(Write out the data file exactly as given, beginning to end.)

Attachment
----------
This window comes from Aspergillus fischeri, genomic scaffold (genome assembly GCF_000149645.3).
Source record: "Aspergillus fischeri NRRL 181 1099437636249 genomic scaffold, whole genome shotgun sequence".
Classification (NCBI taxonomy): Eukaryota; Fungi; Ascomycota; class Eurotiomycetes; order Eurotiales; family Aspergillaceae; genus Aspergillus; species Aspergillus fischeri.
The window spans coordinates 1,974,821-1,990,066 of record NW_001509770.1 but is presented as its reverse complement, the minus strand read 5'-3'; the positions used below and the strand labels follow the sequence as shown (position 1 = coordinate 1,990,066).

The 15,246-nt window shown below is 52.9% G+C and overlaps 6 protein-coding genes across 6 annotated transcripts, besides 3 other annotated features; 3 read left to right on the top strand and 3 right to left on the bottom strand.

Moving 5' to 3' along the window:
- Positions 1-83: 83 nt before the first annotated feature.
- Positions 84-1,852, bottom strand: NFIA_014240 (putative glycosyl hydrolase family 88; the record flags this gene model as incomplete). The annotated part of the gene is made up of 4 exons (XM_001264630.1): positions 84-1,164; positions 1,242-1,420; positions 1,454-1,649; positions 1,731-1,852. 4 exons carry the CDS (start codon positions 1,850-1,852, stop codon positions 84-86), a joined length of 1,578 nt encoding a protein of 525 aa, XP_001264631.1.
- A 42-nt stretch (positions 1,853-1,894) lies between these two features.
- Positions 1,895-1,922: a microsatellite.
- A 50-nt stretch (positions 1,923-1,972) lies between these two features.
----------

This window comes from Aspergillus fischeri, genomic scaffold (genome assembly GCF_000149645.3).
Source record: "Aspergillus fischeri NRRL 181 1099437636249 genomic scaffold, whole genome shotgun sequence".
Classification (NCBI taxonomy): Eukaryota; Fungi; Ascomycota; class Eurotiomycetes; order Eurotiales; family Aspergillaceae; genus Aspergillus; species Aspergillus fischeri.
The window spans coordinates 1,974,821-1,990,066 of record NW_001509770.1 but is presented as its reverse complement, the minus strand read 5'-3'; the positions used below and the strand labels follow the sequence as shown (position 1 = coordinate 1,990,066).

The 15,246-nt window shown below is 52.9% G+C and overlaps 6 protein-coding genes across 6 annotated transcripts, besides 3 other annotated features; 3 read left to right on the top strand and 3 right to left on the bottom strand.

Moving 5' to 3' along the window:
- Positions 1-83: 83 nt before the first annotated feature.
- Positions 84-1,852, bottom strand: NFIA_014240 (putative glycosyl hydrolase family 88; the record flags this gene model as incomplete). The annotated part of the gene is made up of 4 exons (XM_001264630.1): positions 84-1,164; positions 1,242-1,420; positions 1,454-1,649; positions 1,731-1,852. 4 exons carry the CDS (start codon positions 1,850-1,852, stop codon positions 84-86), a joined length of 1,578 nt encoding a protein of 525 aa, XP_001264631.1.
- A 42-nt stretch (positions 1,853-1,894) lies between these two features.
- Positions 1,895-1,922: a microsatellite.
- A 50-nt stretch (positions 1,923-1,972) lies between these two features.